Vaibhav Sharma, Staff Photographer

Yale’s Faculty Senate is recommending that the University forbid relationships between faculty and graduate students in the same department. 

Last week, the FAS-SEAS diversity committee published a five-page report containing 14 specific recommendations for Yale to update its policy on teacher-student relations.

It came up through the Diversity Committee, which started talking about this over a year ago, perhaps two,” Meg Urry, a professor of physics and astronomy who chairs the Senate, wrote to the News. “I was one of the people who brought it up, having seen too many problems across astronomy and astrophysics nationally. That made it clear that we need a clear policy where dating and advising/mentoring were not interchangeable.

Currently, teachers are only banned from engaging in romantic relationships with graduate students whom they are actively teaching or supervising, or may “reasonably become responsible for teaching.”

But the Senate asserts that this policy is too narrow in scope.

“Any relationship within a department or between members of closely related departments will disrupt the educational environment for all students and will expose faculty and students to career-impacting dangers,” the report states.

The report also notes that some members of the senate would like the policy to “apply across the board,” regardless of department. But, other members recognized that “living in a small town like New Haven can make social life difficult for young faculty,” who are often close in age to graduate students.

The FAS-SEAS Senate is a body of 25 elected faculty members who serve in an advisory role to the University administration. The report, though unanimously approved by the Senate, is purely a recommendation and will need to be addressed by the University provost, Scott Strobel, in order to become school policy.

“It’s a good first step, we raised the issue, and we hope the provost will take it from here,” Urry said.

Urry noted that Strobel would likely need to set up his own committee with appropriate representation from across the University in order to move forward on any recommendations.

Strobel confirmed that the report is in the review process and that he will discuss the Senate’s recommendations with the appropriate faculty deans. 

I am grateful for and share the FAS-SEAS Faculty Senate’s commitment to protect the integrity of the teacher-student relationship and to maintain a safe and supportive environment for graduate students,” he wrote.

He also noted that it will be important to review any recommendations alongside the new Title IX regulations expected to be released by the Department of Education this spring.

Another key senate recommendation is that any faculty-graduate student relationship that emerges must be “declared immediately” to the University’s Title IX coordinator. Any pre-existing relationships at the time the policy goes into effect must be immediately reported, too.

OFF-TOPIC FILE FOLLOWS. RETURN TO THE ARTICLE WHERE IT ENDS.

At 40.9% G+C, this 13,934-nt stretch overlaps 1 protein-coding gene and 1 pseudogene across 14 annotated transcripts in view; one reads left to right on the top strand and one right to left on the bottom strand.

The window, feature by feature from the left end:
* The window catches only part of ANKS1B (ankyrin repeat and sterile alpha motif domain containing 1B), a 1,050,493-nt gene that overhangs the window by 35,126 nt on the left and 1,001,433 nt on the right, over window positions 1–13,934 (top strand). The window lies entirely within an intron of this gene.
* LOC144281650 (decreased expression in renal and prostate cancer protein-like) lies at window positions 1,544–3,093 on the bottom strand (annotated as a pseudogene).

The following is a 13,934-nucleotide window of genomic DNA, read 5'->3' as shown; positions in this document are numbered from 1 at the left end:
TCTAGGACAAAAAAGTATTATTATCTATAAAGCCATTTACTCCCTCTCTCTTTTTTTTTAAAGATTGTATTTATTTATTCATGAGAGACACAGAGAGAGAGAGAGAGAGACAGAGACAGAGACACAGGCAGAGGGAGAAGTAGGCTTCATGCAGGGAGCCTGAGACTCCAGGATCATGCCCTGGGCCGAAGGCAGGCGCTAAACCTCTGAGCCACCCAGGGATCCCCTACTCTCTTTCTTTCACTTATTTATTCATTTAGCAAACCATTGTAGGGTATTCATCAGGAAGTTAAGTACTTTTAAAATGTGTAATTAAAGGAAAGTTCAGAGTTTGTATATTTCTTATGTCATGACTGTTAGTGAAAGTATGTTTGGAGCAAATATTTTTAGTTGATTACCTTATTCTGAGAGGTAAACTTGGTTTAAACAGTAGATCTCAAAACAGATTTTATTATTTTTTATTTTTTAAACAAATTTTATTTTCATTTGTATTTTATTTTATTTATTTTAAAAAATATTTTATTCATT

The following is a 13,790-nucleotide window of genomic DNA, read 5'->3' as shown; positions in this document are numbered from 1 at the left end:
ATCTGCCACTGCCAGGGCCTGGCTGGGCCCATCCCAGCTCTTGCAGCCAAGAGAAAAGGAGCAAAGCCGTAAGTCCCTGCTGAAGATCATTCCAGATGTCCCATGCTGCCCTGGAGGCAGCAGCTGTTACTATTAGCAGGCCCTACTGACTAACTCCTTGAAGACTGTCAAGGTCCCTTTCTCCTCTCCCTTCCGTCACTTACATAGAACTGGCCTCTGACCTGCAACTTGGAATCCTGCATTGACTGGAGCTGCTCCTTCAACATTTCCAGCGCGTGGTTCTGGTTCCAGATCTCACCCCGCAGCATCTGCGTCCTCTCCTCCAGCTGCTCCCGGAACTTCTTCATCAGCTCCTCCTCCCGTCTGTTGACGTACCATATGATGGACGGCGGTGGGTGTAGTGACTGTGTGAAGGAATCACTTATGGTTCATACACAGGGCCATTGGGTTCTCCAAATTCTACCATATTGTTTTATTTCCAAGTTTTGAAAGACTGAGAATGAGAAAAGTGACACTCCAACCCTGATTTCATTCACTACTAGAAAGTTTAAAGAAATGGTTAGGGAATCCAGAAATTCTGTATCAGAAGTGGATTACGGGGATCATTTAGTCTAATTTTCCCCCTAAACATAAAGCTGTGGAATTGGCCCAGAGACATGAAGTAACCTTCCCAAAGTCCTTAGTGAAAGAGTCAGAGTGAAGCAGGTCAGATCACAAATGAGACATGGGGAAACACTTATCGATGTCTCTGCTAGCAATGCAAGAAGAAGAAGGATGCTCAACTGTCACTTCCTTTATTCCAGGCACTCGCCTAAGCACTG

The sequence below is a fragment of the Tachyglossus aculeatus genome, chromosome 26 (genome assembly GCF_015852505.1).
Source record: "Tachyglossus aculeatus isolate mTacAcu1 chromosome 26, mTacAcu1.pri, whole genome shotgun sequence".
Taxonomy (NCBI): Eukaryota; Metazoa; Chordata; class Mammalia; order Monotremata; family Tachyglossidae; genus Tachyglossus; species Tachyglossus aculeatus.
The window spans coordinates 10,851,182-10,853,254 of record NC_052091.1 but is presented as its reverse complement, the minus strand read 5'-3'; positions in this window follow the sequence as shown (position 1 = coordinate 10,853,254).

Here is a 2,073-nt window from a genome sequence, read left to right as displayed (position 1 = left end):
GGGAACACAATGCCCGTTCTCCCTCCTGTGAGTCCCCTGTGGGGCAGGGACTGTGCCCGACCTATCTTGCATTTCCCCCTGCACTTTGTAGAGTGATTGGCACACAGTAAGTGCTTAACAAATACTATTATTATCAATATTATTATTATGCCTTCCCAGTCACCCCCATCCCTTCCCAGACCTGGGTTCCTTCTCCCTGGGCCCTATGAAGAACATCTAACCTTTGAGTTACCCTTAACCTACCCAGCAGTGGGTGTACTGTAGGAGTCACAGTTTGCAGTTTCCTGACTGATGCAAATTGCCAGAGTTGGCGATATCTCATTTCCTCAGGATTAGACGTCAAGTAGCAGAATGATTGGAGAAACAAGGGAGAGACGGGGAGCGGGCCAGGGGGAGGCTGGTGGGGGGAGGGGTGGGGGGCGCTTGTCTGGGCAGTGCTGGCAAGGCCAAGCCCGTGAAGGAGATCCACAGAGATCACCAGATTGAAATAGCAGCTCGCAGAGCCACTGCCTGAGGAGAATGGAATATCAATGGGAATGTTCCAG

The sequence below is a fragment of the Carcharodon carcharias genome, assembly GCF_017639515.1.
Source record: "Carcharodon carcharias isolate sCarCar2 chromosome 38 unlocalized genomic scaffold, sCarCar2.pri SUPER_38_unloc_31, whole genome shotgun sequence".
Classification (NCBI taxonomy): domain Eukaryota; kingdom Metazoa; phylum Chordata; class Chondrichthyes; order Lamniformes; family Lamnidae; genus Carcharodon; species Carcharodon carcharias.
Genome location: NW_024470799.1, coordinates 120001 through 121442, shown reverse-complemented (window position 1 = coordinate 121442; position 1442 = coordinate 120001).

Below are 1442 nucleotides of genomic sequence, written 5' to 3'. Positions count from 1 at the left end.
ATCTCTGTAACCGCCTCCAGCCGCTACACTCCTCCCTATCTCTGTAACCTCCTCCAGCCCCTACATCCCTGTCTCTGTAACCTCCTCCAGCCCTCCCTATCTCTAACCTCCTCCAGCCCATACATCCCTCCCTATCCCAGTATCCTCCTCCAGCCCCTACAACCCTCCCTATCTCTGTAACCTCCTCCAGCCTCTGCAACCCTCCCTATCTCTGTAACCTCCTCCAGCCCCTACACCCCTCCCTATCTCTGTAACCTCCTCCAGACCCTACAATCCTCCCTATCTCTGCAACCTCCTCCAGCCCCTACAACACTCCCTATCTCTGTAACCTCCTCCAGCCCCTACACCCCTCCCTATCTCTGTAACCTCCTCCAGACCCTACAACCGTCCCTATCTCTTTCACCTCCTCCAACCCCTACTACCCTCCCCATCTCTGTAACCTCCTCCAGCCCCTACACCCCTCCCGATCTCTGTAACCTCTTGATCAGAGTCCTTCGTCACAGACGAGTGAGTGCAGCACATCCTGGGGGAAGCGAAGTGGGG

Failure to disclose a relationship may result in “sanctions,” specifically against the involved faculty member, who the report notes has the “primary responsibility for complying with this policy” by “virtue of their seniority.”

The proposals are intended to protect all parties, including those in the relationship as well as their colleagues, “from potential unfairness or retaliation” that may emerge from the complications of a relationship’s end.

In 2013, the University suspended John Darnell, a professor of Egyptology, for a relationship he sustained with one of his students. He resigned at the time, but he later returned to Yale and still teaches in the department. 

The former student, Colleen Manassa — now Colleen Darnell — was Darnell’s student as both an undergraduate and graduate student; they are now married.

Urry told the News, however, that the Senate’s proposal does not stem from any rise in incidents recently, noting that “even one case is too many.” 

“A colleague described something he heard another faculty member say, ‘I can’t date my students but I can date your students.’ Not good.” Urry wrote.

Yale banned romantic relationships between faculty members and any undergraduate students they teach in 1997, and it extended the policy’s reach to all undergraduate students in 2010. Yale took this action before many peer universities, including Harvard and Stanford.

According to the report, female graduate students are particularly vulnerable to the complications that may arise from faculty-student relationships, given that the fraction of female graduate students is far higher than that of female faculty. 

The report also discusses the impact of faculty-graduate student relationships on other students.

“Even successful relationships have a disturbing effect on the student’s classmates, who experience the department differently because their classmate is dating their professor,” it says. “That is unfair to everyone.”

The FAS-SEAS senate was established in the 2015-2016 school year.

Ben Raab covers faculty and academics at Yale and writes about the Yale men's basketball team. Originally from New York City, Ben is a sophomore in Pierson college pursuing a double major in history and political science.